Search engines, tags, the semantic web, and virtual assistants were summoned namely to solve problems with classification approaches. But after all these years, classification is still widely used, though it has inherent problems. First, to reach some subject, we need to know an exact path to it. Second, a hierarchy may include different relations (as in planets/Jupiter/atmosphere) or be meaningless (as in solar system/vegetables/buildings), as nothing prohibits this.

5. Test-/Behavior-Driven Frameworks That Imply tests Written in (Quasi) Natural Language

In this case, linking between code and natural language is quite deterministic; however, natural language statements can be understood only by a specific framework.

Why can't these tools help us? Semantic tags show that we can do what no computer algorithm can do for now: abstract. At the same time, we don't do what computers do: disambiguate meaning completely. Both search engines and virtual assistants are based on statistical guesses, which work to some degree, but often, we need not guesses but definite answers. The semantic web does not trust humans, and this is the mistake. Classification is an ad hoc solution restricted by itself. All tools that try to use natural language lack a unifying approach.

Imagining Big Code

To treat the Big Code problem, let's imagine how a potential solution would work.

Imagine you can navigate freely between code, requirements, tests, documentation, communication, etc. You receive an email about some issue and all related code, tests, tickets, use cases, pieces of communication, and document fragments in the context of this issue are shown automatically. Any change done in the code or documentation is automatically propagated and highlighted for all concerned parties. Applications can be easily integrated with a mutually compatible interface based on natural language. You can browse from meaning to meaning without knowing where data resides (i.e. a web server, database, or app). You can use a computer without knowing anything about computer-specific entities (i.e. files, directories, UI elements, and GUI paths consisting of "opens" and "clicks").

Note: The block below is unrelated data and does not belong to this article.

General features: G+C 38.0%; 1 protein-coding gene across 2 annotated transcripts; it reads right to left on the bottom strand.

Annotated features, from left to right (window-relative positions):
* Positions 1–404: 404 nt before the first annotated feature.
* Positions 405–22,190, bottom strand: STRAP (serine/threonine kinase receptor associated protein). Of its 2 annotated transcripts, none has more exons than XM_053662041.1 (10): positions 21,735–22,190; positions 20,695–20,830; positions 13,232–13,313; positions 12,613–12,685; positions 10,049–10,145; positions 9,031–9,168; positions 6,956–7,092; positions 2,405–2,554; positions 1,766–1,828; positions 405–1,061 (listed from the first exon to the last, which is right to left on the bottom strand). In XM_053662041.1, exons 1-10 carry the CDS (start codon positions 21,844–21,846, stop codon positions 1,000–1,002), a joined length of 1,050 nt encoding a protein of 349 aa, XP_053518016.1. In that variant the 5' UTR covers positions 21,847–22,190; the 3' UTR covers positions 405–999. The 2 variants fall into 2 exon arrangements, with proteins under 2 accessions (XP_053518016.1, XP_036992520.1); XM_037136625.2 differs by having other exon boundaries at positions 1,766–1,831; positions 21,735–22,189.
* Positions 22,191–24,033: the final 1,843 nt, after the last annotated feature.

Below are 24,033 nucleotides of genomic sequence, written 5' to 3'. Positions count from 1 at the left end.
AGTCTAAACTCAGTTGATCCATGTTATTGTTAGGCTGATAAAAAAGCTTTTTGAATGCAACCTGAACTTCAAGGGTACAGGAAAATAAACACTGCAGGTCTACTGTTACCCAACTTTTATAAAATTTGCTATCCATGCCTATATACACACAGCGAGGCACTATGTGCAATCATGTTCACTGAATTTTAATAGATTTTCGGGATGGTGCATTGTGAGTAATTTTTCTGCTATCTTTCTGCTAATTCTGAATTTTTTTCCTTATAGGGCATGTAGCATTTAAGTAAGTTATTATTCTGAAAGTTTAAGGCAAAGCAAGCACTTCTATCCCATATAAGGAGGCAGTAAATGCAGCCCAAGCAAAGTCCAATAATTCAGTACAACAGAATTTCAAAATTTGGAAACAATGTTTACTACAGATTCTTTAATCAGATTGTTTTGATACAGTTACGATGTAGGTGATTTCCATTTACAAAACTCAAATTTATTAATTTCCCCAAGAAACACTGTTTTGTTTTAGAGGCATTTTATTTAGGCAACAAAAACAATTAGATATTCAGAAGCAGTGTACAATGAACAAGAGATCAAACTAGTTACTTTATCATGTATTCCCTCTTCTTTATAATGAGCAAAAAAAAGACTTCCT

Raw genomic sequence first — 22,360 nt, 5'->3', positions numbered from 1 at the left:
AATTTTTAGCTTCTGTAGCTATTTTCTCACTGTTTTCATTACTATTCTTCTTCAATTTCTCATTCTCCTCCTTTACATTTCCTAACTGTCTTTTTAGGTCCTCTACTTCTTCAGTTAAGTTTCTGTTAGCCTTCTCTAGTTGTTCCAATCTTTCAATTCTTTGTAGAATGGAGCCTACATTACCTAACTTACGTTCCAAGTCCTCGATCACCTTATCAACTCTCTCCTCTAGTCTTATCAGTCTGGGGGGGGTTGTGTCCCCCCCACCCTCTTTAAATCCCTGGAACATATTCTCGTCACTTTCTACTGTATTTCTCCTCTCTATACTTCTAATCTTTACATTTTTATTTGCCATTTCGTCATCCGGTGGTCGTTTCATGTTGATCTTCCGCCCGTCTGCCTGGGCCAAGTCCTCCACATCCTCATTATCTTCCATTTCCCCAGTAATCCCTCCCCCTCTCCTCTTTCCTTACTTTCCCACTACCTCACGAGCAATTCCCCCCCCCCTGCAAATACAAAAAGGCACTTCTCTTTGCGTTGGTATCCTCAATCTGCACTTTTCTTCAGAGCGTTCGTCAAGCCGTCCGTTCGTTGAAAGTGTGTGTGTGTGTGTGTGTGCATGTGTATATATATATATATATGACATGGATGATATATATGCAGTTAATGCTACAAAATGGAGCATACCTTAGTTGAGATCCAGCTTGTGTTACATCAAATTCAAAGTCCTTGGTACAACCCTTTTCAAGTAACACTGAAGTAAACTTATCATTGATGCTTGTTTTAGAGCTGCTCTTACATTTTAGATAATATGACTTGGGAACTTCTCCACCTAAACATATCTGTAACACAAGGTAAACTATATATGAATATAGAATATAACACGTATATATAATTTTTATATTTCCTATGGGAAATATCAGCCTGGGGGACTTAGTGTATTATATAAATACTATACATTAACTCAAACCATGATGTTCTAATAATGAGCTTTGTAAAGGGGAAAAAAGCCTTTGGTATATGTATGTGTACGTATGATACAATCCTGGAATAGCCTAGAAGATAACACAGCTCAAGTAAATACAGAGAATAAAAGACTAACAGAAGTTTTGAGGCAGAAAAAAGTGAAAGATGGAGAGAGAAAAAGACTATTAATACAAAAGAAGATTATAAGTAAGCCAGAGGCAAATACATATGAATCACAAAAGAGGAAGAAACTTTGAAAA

What is required to implement these visions?

  1. Awareness of the Big Code problem (and this article hopefully raises it).

  2. Understanding of semantics and its mechanics and tooling, which is used by the developer community. What is common for all the questions raised in Part 1? The short answer is meaning. How do we convert requirements into code? We translate meaning (or our understanding) of requirements into the meaning of the code. How can we check coverage of requirements by code? Compare the meaning of the corresponding text and code. How do we link use cases and code in our minds? By meaning. Why are comments required? Because the meaning of the code is not so explicit. Similarly, this relates to other forms of meaning like tests, documentation, tickets, and communication.

  3. The integrity of different stages of software engineering.

What do the second and third items imply? Let's try to take them by brainstorm — next time.

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big data ,data analytics ,semantic web ,deep learning ,api